It has been almost thirty years since my mother’s father finally succumbed to the cancer that invaded his body. I remember visiting him in the hospital before he died. I remember how the pain and the circumstances conspired to strip him of his dignity. And I remember how he fought back.
When I look at my children, Phillip and Jennifer, I think of my grandparents. Both kids have the beautiful red hair of my mother’s mother. There is no other red hair in any of our families. And Phillip was named in fond memory of Phillip Davis, my papa, who died when I was eight years old.
Phillip Davis had been born in Wales. He came to this country as a young man, but he retained throughout his life the poise and stature of a proper Englishman. He was tall (6’3”) and handsome and well aware that he stood out in any crowd, but especially in the Jewish neighborhoods of the turn of the century where he towered over the newly arrived immigrants from Eastern Europe. That confidence was displayed when he called upon a beautiful redhead for the first time. Her mother came to the door and he addressed her as Shviger, the Yiddish word for Mother-in Law.
I watched him come home from the Tip Top Bakery plant that he managed in Columbus, Ohio. He was so tall. So erect. And my parents would tell me that the way I was growing that I, too, would be tall like Papa one day.
Early on I noticed his reserve. It wasn’t a lack of warmth. It was more an internal switch that he controlled. Oh, when he was really provoked, he didn’t keep it a secret. But most of the time he kept himself in check.
When I was four, I asked to take Papa his tea. He had been an American citizen for over thirty years, but he still drank tea like an Englishman. Just as I was about to hand him the cup and saucer, I tripped on the Oriental rug and poured hot liquid right on his lap. He leaped from the chair and my mother and grandmother ran into the room. I stood there in shock. Before I could apologize and tell him how badly I felt, I heard them screaming. “Tell Papa you’re sorry. Well, tell Him!”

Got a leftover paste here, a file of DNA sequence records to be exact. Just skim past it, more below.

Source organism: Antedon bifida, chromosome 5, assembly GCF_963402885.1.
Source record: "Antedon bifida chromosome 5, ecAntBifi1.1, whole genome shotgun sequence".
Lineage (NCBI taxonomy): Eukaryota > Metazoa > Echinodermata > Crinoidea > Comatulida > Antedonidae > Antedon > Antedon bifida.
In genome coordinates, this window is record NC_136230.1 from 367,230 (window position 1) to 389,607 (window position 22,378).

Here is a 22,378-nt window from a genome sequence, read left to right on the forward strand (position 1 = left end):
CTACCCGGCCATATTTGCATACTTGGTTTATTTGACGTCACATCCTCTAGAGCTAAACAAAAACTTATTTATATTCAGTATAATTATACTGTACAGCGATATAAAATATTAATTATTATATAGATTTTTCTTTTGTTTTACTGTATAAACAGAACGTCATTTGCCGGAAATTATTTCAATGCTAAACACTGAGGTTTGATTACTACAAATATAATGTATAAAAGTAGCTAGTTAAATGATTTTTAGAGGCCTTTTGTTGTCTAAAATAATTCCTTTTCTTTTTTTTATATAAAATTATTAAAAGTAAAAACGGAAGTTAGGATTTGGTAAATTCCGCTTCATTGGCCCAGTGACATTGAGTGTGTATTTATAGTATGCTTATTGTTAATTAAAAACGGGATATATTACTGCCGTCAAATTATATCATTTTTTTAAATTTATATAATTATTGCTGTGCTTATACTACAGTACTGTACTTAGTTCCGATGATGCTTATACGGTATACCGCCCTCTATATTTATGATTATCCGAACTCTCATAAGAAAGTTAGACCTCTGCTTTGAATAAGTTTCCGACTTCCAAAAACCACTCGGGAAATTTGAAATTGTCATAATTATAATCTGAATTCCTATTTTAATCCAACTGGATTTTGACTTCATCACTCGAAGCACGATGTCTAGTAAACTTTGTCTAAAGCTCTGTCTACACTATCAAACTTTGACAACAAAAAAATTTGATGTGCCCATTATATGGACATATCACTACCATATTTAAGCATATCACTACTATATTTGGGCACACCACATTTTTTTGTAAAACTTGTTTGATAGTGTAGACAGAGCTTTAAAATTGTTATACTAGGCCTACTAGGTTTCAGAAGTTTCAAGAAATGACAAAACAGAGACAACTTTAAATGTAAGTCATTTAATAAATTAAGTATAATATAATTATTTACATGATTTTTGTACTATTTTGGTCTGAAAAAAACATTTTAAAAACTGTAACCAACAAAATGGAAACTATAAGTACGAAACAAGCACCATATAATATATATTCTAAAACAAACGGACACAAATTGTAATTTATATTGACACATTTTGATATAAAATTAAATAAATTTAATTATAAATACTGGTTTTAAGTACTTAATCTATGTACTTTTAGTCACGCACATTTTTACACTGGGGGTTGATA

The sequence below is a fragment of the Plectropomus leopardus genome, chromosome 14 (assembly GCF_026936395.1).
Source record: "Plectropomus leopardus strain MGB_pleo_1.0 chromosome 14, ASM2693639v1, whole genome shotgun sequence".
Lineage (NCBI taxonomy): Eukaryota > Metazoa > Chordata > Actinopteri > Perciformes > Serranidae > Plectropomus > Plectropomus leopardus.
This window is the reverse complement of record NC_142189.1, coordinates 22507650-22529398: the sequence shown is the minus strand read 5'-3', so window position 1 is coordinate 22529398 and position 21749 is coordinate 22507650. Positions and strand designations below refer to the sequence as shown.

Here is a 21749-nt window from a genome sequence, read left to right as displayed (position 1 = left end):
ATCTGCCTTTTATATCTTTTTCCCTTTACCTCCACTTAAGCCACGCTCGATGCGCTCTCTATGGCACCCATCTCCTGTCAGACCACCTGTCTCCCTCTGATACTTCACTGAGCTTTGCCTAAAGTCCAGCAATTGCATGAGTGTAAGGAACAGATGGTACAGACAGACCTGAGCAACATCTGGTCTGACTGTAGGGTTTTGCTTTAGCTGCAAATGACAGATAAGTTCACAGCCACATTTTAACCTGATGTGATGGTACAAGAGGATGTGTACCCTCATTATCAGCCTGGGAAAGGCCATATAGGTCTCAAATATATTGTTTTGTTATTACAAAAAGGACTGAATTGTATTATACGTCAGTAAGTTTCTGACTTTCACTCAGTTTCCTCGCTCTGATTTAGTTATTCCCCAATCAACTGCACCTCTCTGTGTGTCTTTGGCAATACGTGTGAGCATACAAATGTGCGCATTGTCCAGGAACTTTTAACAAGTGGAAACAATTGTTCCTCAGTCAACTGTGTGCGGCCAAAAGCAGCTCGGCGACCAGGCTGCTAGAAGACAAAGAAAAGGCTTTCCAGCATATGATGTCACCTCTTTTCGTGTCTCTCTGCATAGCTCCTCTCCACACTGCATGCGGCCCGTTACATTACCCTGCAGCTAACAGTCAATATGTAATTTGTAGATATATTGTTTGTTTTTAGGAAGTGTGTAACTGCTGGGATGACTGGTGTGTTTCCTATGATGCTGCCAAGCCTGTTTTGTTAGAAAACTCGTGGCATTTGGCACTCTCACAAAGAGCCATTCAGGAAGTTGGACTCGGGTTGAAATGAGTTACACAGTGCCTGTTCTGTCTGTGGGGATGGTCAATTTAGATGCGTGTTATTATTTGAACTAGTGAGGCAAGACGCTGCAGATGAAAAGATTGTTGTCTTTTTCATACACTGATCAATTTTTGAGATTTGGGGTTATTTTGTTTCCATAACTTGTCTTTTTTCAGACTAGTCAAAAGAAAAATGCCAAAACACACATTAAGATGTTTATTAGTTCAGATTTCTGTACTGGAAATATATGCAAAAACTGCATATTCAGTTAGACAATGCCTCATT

I couldn’t speak. As my ears rang with the voices of my mother and grandmother imploring, then ordering me to apologize; as I watched the person I loved more than anyone else in my world dry himself off; as I felt all of the guilt in the world land on my little shoulders. I stood there silently. I could not say that I was sorry because now that they had ordered it, my apology wouldn’t have appeared to have been from me. It would have simply been me following orders. I stood there, holding my ground, hoping that I would one day have the opportunity to explain all of this to the man staring at me.
I don’t know if my grandfather ever understood. But I learned something very important. If I want to eliminate any misunderstanding, I have to communicate my thoughts and feelings to everyone involved. My writing has become my vehicle for expressing myself. Not just this column, but everything I write is in memory of that afternoon many years ago and in honor of Phillip Davis, my grandfather. May he rest in peace.